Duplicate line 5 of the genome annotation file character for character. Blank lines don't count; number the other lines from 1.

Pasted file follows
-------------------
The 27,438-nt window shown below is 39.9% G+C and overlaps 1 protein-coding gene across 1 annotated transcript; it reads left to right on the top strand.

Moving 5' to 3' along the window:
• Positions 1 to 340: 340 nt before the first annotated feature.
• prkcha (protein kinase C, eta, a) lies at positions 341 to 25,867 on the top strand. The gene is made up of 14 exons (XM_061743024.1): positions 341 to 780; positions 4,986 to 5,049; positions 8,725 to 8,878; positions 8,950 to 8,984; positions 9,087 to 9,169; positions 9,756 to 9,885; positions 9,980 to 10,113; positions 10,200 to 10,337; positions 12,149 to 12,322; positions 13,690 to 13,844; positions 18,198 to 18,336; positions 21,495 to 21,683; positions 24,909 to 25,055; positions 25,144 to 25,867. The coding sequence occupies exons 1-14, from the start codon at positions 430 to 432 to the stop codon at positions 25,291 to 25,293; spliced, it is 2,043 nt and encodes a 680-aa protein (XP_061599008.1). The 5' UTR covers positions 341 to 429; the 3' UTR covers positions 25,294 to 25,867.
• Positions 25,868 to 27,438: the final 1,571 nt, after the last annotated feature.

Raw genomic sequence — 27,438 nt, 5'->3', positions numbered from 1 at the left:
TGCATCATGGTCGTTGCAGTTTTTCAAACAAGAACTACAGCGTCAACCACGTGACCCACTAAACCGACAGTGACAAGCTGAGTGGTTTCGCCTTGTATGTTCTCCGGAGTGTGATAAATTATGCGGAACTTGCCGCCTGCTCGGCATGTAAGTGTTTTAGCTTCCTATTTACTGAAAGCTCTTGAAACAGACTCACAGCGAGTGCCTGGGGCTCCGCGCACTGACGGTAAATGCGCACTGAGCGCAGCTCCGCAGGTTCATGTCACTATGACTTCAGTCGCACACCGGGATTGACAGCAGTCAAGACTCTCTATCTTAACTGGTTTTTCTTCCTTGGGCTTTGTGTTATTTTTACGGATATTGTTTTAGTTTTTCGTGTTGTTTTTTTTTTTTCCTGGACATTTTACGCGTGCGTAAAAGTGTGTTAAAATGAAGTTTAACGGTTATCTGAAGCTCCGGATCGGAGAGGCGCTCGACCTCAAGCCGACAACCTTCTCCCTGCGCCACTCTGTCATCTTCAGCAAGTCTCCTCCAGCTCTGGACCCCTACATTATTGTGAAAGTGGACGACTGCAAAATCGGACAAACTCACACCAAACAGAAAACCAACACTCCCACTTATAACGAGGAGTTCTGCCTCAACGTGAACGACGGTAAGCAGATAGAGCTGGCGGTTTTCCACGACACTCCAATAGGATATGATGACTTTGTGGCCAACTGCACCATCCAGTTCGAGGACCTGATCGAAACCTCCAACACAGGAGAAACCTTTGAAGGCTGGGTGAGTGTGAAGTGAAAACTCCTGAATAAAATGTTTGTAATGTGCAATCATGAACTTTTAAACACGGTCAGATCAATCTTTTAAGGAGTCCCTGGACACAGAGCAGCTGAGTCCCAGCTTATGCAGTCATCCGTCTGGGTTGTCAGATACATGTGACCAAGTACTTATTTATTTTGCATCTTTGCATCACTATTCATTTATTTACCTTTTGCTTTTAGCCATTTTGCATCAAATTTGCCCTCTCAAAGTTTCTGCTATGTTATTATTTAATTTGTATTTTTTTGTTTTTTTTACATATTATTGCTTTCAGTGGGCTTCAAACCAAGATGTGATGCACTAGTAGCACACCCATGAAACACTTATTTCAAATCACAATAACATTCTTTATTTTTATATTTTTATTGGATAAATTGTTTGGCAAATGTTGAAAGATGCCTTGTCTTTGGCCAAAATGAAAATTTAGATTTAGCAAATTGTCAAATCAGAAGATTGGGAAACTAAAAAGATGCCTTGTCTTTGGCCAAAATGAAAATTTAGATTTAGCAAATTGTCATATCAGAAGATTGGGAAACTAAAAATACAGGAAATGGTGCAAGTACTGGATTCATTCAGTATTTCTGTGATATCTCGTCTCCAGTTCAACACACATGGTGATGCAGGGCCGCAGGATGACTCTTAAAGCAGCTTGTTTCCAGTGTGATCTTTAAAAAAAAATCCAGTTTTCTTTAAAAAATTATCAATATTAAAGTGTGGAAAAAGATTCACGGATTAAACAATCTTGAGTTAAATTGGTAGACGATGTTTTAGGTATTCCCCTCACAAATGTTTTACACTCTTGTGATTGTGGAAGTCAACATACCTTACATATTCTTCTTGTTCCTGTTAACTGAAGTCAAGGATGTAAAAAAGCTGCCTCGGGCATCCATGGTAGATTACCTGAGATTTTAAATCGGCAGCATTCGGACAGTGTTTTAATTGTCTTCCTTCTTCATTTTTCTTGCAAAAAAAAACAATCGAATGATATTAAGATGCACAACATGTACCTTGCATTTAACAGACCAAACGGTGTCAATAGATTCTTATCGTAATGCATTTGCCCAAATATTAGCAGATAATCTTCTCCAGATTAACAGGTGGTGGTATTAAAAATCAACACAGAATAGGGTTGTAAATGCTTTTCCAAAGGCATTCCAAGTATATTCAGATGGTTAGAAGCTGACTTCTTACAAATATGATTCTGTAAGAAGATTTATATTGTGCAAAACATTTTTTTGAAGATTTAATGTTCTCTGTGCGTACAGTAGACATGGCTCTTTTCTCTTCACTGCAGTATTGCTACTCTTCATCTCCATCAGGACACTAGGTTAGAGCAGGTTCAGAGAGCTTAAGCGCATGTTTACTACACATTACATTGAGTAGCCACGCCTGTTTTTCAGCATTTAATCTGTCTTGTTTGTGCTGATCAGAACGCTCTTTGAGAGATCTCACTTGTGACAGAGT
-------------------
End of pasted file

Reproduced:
• Positions 25,868 to 27,438: the final 1,571 nt, after the last annotated feature.